The downside of studio movies is that you have more time, money and toys – but you don’t have the creative freedom. The Conjuring was the first time I’d had the time and money of a studio movie, but with the creative freedom of an indie movie. It was fantastic. I had the best of both worlds and it really shows in the final product.

But coming back to Insidious 2 knowing Patrick so well, even though I was shooting on the fly we never touched the ground. It was so quick and indie, you just shoot and hope what you get is good enough to put together a movie. Having that shorthand with my crew and Patrick allowed me to do it. That’s the only way I think I could have done Insidious 2 the way that we did it. It was definitely one of the hardest movies I’ve ever had to make. It was such a tough shoot.



  • WalkWithMeInDarkness

    I hope James isn’t done with horror for good. I understand he wants to branch out and do other things, but that doesn’t mean he can never do a horror movie again. Don’t give it up entirely, just do other things for a while and then come back to it. In another interview I saw, when he said The Conjuring and Insidious were his last horror movies, the interviewer asked if he meant ever and he said “You can never say ever”, so that gives me at least a little hope he’ll come back to the genre. Regardless, I’ll watch anything he does.

  • undertaker78

    James Wan is one of my absolute favorites but it saddens and upsets me that directors like him move onto “bigger and better” things. Almost like saying horror is a second rate genre and not where one can truly build a respectable career. I understand branching out, but to pretty much give up on the genre that essentially gave you life, is disheartening.

    • WalkWithMeInDarkness

      I completely agree. Wes Craven seemed to be like that at one time, but eventually came to fully embrace being a genre director. I’d love to be a horror filmmaker and even if I ever decided to branch out, I’d always come back to horror.

  • EvilHead1981

    I don’t mind that he’s taking a break, here’s hoping not forever, because I can respect he wants to try new things and genres. But, I DO hope he returns, someday, to horror. He might be one of the GREATEST modern horror directors out there right now. He “gets it” where others fail to even grasp the concept of what horror really is. While everyone else is racing to make as much garden variety pointless gore, pointless sex/nudity and throw-away characters, Wan actually strives to make something that lingers pass the theater experience(and it IS an experience). Something with characters that aren’t you dime-store slut or fratboy douchebag, but ones that actually come off as being real and human, to the point you WANT them to survive whatever ordeal they are facing. That’s what a lot of horror, IMO, fails to grasp. Of course, I don’t mean there is no place for the pointless exploitation-style horror. There is, but that’s a dime-a-dozen nowadays. Gimme something haunting, that sends a chill down my spine. Something with tension and subtlety. If I want meaty gory goodness, I know where to find. But THIS prize delicacy is a rare treat.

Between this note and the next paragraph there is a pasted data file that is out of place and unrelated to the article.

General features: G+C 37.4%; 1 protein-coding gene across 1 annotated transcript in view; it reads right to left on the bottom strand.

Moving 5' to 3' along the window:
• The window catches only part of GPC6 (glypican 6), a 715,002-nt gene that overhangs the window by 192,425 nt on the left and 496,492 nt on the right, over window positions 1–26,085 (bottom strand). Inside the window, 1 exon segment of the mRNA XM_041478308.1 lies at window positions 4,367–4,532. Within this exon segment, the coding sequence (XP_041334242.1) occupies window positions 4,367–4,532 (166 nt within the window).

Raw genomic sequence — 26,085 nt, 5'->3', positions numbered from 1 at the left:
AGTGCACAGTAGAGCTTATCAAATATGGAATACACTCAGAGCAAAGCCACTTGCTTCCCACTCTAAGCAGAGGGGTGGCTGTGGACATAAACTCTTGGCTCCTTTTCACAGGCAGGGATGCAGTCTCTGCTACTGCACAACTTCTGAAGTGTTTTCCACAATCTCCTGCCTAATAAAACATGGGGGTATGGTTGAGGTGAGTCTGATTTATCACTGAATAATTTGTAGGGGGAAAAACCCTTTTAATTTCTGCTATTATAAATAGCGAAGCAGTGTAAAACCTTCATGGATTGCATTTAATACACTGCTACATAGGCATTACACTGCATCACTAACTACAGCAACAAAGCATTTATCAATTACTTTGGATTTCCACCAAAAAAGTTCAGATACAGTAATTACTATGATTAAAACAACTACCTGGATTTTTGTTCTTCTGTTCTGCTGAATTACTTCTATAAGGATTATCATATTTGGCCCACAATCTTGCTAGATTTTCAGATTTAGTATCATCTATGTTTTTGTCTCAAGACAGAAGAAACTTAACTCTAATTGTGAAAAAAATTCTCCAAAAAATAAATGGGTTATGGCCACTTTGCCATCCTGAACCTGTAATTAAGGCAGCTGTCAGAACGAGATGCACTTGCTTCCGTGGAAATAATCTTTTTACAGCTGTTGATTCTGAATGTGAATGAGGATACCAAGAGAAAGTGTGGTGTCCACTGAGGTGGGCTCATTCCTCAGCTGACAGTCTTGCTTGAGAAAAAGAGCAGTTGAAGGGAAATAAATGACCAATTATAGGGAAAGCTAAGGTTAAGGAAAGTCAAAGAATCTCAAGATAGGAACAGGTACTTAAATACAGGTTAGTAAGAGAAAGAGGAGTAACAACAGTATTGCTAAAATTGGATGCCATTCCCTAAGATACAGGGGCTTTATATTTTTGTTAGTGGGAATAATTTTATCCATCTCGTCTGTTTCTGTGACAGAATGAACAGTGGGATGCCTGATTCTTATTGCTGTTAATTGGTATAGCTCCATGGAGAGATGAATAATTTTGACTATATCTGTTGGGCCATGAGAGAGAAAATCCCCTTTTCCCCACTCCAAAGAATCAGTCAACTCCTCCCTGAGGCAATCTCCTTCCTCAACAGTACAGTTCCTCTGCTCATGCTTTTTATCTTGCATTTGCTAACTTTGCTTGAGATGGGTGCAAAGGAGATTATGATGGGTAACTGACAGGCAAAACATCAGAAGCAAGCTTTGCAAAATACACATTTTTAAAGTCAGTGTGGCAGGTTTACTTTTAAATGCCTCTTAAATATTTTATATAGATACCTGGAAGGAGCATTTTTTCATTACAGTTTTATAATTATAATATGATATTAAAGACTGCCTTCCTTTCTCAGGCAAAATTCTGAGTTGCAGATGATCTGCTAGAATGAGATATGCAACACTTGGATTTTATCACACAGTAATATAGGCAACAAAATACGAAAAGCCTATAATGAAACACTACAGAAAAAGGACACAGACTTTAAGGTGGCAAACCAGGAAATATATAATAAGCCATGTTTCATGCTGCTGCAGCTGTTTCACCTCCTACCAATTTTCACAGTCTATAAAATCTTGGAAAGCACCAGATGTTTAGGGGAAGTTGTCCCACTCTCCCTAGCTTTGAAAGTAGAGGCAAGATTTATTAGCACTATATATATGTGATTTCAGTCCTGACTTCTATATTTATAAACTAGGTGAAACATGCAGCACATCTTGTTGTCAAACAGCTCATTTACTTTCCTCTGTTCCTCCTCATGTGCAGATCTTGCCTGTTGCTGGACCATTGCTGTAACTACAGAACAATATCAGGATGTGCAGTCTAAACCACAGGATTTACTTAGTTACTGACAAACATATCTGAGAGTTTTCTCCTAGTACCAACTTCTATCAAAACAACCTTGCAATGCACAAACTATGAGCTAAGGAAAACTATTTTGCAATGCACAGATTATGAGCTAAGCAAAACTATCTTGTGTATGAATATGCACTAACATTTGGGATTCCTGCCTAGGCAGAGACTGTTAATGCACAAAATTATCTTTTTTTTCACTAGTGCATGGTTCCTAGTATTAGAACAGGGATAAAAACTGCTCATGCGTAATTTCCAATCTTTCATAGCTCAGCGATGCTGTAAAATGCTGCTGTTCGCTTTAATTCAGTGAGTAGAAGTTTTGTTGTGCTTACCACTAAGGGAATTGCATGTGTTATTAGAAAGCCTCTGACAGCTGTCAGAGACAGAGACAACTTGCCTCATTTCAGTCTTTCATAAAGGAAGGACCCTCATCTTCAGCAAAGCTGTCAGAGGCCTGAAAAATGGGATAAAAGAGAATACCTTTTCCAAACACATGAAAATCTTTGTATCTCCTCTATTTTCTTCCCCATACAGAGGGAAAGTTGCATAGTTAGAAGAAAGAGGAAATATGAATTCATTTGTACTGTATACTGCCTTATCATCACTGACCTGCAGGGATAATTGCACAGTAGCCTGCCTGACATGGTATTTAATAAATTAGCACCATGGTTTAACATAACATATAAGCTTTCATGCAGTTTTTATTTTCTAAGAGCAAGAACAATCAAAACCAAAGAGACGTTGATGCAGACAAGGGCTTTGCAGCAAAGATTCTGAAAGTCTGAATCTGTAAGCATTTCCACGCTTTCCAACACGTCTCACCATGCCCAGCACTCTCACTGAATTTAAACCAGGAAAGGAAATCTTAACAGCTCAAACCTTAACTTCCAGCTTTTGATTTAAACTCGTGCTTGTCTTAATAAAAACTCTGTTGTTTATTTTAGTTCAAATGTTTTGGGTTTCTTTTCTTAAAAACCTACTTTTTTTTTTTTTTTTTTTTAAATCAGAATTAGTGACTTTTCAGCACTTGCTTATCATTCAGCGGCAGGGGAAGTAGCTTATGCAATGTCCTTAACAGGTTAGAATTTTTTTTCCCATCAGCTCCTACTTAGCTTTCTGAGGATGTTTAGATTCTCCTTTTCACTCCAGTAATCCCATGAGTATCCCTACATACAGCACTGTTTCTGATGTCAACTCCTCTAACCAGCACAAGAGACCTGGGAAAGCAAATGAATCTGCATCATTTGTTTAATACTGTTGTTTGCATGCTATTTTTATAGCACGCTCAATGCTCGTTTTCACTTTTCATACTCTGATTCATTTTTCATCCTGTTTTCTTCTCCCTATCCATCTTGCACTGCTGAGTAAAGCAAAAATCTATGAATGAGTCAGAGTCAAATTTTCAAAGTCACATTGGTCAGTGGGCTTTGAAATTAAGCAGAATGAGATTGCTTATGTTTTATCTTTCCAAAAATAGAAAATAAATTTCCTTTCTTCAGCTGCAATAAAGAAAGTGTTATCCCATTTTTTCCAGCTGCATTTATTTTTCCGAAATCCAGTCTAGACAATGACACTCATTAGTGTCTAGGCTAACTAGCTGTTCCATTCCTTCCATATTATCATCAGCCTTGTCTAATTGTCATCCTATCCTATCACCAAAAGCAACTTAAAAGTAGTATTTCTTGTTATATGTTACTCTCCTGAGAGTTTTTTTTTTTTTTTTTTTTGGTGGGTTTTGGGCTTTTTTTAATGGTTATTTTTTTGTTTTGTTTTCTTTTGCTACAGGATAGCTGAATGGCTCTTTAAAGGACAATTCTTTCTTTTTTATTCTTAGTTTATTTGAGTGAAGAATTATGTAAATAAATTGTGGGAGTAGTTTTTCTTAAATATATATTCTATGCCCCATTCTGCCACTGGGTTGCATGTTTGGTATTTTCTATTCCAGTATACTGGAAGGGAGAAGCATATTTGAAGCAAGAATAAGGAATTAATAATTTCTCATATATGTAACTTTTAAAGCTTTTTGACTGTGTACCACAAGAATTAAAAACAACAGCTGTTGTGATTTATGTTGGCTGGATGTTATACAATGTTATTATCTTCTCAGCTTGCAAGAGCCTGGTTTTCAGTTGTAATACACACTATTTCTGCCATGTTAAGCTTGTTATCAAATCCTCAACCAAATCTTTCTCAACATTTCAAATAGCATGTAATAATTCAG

• WalkWithMeInDarkness

      Great comment and all of it is so true. I’m all for blood and gore if it’s a slasher or something, but graphic violence certainly has no effect on me in terms of being scared. Darkness, silence, fear of the unknown, creepy houses, creaking doors, footsteps and the truly unnerving feeling that I’m being watched? That shit gives me chills just typing about it.

    • MidnightMayhem


  • MidnightMayhem

    I am not worried at all that James Wan won’t return to horror. He created a monster fan base and there is no way that he can’t be willing to support that fan base. Insidious 2 ends with a set up for a 3rd installment with a different family. He could easily take a break for a few years and still come back to it. I’m even expecting a Conjuring 2 at some point. He might even find out that horror is the only genre where he can express his creative freedom.